Surprise your audience with high-impact imagery during crucial moments. Imagine you’ve stuck to relatable, straightforward imagery for the beginning of your “staying informed” video. Now it’s time to introduce your company’s new product for delivering the news.
Surprise them with a stretch into the fantastic.
Maybe the product falls to Earth like a superhero instead of arriving in a box. Or maybe the characters don’t just smile when they hold it—they look younger, to show the feeling of youth the product gives them.
Humor can be another great way to generate surprise.
With appropriate use of humor, you can keep your audience engaged and entertained. Of course, avoid humor when it would distract or clash with the tone. Don’t forget that it can work wonders for audience attention and retention when used well.
Shlomi Ron discusses a “target emotion” for each image in a strong visual story, and humor’s target emotion—positivity—is a great example of this.
While few videos can exude positivity in every second of every frame, Ron points out that “Positive emotions along with surprise were found to result in massive shares”.
Ron’s article also gives some advice on how to handle the more difficult emotions. Surprise pairs well not only with positive emotion, but with “low-arousal” emotions like sadness, relaxation, and depression. “High-arousal” emotions like anxiety, anger, and excitement are best presented through unsurprising, negative content.
So, if your script is discussing a point that you expect to anger or excite your audience, present it with imagery that won’t surprise your audience and resonates with negative content.
If you’re describing a legal loophole, for example,you may want people to get worked up about the problem. Choose imagery that they would expect, and don’t try to lighten the tone of the imagery.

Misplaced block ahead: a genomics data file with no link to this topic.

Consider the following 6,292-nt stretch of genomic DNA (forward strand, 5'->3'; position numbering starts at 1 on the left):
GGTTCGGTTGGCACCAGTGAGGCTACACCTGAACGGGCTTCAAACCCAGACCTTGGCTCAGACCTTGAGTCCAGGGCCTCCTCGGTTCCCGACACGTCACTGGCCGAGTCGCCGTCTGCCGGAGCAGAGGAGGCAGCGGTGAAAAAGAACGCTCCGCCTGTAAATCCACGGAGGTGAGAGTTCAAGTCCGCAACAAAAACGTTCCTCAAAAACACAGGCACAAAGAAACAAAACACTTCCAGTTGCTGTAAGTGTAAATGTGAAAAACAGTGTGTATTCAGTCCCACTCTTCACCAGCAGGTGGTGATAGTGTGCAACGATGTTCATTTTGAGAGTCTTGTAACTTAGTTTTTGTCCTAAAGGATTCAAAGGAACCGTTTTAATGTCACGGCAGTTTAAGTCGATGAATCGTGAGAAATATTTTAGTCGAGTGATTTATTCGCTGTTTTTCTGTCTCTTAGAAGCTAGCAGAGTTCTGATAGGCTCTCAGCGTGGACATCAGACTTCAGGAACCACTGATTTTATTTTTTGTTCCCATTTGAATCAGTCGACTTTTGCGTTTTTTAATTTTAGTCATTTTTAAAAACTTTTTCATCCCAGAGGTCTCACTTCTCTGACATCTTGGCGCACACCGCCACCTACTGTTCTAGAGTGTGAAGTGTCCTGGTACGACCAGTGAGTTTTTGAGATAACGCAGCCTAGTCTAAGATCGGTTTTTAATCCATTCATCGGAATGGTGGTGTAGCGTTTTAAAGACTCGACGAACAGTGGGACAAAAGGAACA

If you want your audience to feel relaxed, choose an image that will create a surprising influx of relief. Say your video is about gorilla habitat loss, and the script and visuals thus far have been fairly downbeat. When your script turns to the solution that should help your audience relax, choose imagery that will surprise them as the tone changes. Perhaps introduce several gorillas, living together happily because of your video’s solution.
Finally, remember context.
Pola Zen reminds us that “…the context that surrounds the image defines the attitude that the viewer will have towards that image and the action he or she will take afterwards”. Context means considering each image in relation to the video as a whole.
Do any images clash, either with each other or the script? Hopefully not, as you ideally want to create an integrated story, where “the visual style should match the literary style of the story”. Are some so different than others that they stick out—and if so, was that your intention? Viewing your images in the context of your visual story as a whole can ensure cohesion and consistency.
When choosing images in visual storytelling, the best approach is audience-focused and context-mindful. Choose images that fit your audience’s lifestyle and interests to promote engagement. Avoid alienating imagery. Think about target emotions when deciding on imagery. With a mindful approach, your images will support your message and make for powerful visual storytelling.